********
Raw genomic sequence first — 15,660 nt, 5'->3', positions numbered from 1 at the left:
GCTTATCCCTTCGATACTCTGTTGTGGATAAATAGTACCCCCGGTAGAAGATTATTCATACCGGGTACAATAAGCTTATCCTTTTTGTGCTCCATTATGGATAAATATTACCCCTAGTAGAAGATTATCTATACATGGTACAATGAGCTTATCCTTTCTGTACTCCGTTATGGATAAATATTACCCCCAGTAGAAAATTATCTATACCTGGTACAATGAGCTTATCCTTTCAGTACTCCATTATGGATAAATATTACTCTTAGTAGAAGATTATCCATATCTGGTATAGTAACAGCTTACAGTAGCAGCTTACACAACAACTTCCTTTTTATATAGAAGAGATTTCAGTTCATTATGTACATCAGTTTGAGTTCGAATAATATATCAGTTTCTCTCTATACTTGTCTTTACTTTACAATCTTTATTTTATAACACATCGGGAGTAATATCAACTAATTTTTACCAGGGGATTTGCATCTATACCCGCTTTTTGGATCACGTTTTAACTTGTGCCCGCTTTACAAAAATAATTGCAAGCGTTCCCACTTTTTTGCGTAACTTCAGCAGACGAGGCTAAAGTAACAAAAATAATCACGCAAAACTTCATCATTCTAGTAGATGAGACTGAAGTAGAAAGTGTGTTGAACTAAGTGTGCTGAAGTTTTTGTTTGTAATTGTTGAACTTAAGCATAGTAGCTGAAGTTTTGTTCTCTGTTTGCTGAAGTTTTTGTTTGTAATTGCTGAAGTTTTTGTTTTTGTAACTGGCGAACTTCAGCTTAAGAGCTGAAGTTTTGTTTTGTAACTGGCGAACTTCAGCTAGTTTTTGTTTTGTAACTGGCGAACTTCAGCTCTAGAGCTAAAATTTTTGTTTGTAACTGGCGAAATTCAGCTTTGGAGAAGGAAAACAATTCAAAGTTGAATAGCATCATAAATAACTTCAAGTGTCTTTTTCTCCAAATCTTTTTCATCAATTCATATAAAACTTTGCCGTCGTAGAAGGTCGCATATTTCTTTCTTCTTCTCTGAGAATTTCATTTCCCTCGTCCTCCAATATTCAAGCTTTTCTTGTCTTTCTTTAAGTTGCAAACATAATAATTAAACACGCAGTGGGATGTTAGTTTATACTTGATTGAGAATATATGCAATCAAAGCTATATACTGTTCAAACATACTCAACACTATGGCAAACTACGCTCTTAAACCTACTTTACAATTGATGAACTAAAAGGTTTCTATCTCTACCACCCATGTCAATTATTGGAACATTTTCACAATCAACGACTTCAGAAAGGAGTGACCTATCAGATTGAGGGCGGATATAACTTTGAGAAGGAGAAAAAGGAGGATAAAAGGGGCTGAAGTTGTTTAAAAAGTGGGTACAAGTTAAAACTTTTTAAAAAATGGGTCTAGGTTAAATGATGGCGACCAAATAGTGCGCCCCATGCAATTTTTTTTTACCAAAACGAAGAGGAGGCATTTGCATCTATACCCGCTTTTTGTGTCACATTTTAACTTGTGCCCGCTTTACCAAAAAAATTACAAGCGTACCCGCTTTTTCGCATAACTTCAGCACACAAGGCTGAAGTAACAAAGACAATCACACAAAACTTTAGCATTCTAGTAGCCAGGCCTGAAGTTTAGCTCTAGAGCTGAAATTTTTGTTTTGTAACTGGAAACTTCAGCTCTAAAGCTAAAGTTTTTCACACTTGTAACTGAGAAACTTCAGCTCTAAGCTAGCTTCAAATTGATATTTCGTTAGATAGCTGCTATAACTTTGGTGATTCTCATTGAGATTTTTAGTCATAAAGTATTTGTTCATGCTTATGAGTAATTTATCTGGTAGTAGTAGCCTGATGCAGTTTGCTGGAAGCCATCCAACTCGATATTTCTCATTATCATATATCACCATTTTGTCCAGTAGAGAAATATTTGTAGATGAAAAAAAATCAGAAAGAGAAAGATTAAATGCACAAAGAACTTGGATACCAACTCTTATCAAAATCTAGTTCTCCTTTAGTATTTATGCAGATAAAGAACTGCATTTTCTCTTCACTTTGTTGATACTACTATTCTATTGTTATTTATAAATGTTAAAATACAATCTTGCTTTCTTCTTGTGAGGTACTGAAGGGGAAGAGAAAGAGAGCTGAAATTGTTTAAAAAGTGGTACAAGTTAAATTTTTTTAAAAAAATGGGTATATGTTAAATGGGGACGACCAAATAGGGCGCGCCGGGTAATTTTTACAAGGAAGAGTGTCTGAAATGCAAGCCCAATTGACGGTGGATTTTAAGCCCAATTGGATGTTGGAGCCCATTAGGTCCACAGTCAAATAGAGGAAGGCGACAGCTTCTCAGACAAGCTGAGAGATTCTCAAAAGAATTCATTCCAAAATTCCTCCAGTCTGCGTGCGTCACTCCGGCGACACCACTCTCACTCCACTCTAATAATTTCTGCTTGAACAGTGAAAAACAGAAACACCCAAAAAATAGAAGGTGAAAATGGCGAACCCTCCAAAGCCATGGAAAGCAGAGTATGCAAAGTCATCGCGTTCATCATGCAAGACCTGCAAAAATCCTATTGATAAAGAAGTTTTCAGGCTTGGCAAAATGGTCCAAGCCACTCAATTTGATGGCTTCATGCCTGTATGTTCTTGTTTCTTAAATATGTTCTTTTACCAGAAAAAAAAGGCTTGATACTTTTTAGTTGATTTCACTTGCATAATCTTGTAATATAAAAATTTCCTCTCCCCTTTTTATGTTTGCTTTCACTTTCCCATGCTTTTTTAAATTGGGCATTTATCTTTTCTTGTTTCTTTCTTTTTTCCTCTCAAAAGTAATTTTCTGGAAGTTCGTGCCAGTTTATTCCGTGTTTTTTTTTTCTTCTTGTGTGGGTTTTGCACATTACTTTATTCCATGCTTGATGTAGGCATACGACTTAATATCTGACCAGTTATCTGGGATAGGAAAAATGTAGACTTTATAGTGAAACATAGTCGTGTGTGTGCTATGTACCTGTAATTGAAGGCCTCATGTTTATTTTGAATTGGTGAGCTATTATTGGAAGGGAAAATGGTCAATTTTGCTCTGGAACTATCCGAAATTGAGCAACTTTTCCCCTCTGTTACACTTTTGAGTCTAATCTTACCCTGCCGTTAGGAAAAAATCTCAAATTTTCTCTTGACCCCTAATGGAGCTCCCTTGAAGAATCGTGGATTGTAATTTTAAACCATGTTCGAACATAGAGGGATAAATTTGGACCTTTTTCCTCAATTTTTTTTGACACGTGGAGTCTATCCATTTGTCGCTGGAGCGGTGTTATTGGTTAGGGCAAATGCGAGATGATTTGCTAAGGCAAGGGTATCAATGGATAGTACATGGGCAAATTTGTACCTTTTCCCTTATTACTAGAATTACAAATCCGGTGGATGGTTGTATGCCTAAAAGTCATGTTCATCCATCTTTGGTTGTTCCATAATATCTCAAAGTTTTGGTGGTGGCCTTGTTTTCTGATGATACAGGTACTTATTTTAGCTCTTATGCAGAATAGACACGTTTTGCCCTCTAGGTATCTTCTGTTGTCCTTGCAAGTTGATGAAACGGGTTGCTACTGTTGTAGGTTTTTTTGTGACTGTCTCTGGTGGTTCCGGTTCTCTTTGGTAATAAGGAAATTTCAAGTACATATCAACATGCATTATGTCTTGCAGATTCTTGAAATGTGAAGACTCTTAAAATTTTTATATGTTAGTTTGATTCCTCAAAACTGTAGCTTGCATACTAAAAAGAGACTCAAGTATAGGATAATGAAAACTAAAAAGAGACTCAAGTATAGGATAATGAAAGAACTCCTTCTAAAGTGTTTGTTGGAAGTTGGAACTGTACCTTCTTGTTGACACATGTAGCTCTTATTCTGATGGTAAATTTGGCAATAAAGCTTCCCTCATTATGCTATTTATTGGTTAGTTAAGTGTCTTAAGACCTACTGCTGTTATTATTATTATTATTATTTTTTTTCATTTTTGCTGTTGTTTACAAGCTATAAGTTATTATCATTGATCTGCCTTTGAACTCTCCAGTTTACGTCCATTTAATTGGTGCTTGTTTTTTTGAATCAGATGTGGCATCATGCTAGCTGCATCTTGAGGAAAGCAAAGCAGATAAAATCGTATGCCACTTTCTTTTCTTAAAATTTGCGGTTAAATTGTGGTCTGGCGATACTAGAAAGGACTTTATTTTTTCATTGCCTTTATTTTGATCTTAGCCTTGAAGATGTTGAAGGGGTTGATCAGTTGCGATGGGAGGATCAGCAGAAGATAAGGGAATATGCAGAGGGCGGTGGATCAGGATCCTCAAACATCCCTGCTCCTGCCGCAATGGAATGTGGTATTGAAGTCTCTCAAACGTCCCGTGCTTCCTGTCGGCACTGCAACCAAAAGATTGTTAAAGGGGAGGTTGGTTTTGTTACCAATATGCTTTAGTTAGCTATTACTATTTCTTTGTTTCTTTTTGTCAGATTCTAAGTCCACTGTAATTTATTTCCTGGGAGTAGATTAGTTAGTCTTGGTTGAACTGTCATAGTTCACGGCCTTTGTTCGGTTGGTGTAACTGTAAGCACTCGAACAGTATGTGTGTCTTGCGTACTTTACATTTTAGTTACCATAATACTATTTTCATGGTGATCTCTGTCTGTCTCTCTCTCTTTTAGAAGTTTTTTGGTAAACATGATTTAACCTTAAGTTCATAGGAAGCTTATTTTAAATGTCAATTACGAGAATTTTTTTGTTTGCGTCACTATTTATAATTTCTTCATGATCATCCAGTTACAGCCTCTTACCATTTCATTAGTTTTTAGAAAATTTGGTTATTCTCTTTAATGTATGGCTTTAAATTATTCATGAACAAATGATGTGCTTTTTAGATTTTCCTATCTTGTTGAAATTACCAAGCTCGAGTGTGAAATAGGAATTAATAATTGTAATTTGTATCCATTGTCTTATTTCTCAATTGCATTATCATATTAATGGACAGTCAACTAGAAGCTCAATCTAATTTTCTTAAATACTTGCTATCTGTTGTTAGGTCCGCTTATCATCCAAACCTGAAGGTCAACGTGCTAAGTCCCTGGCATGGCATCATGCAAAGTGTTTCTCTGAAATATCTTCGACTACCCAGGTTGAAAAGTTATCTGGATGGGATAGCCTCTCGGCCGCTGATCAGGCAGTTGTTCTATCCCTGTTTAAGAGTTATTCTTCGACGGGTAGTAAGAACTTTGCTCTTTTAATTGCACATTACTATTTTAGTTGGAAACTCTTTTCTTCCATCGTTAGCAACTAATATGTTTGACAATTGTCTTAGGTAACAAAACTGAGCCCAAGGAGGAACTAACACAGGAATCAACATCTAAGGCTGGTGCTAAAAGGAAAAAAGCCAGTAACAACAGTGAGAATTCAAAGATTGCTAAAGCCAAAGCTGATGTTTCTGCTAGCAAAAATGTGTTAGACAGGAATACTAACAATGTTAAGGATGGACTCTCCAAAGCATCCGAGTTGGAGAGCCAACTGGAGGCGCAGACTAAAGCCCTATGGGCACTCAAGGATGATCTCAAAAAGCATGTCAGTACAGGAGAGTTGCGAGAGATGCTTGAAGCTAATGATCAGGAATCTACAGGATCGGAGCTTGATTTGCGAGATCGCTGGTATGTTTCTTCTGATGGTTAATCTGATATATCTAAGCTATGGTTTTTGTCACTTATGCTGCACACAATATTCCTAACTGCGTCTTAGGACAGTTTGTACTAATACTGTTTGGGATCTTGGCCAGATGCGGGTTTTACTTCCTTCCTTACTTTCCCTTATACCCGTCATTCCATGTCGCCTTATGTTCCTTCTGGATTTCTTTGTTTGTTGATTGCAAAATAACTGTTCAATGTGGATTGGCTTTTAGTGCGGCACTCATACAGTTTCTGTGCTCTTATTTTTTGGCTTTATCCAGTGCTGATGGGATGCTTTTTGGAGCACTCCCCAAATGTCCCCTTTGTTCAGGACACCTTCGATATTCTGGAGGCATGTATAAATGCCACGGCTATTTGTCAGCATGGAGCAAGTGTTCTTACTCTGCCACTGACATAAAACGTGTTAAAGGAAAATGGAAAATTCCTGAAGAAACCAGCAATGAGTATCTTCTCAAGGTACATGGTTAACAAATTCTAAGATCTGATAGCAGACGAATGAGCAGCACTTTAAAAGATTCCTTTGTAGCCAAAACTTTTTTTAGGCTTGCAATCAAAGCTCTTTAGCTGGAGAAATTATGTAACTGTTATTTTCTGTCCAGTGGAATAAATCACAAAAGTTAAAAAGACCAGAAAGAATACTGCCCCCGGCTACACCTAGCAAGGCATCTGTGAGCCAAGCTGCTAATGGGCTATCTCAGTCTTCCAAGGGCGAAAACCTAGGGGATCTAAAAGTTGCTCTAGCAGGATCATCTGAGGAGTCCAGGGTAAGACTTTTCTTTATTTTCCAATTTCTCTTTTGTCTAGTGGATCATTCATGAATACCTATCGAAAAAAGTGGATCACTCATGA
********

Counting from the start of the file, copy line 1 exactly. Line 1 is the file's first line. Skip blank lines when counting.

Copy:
Raw genomic sequence first — 15,660 nt, 5'->3', positions numbered from 1 at the left: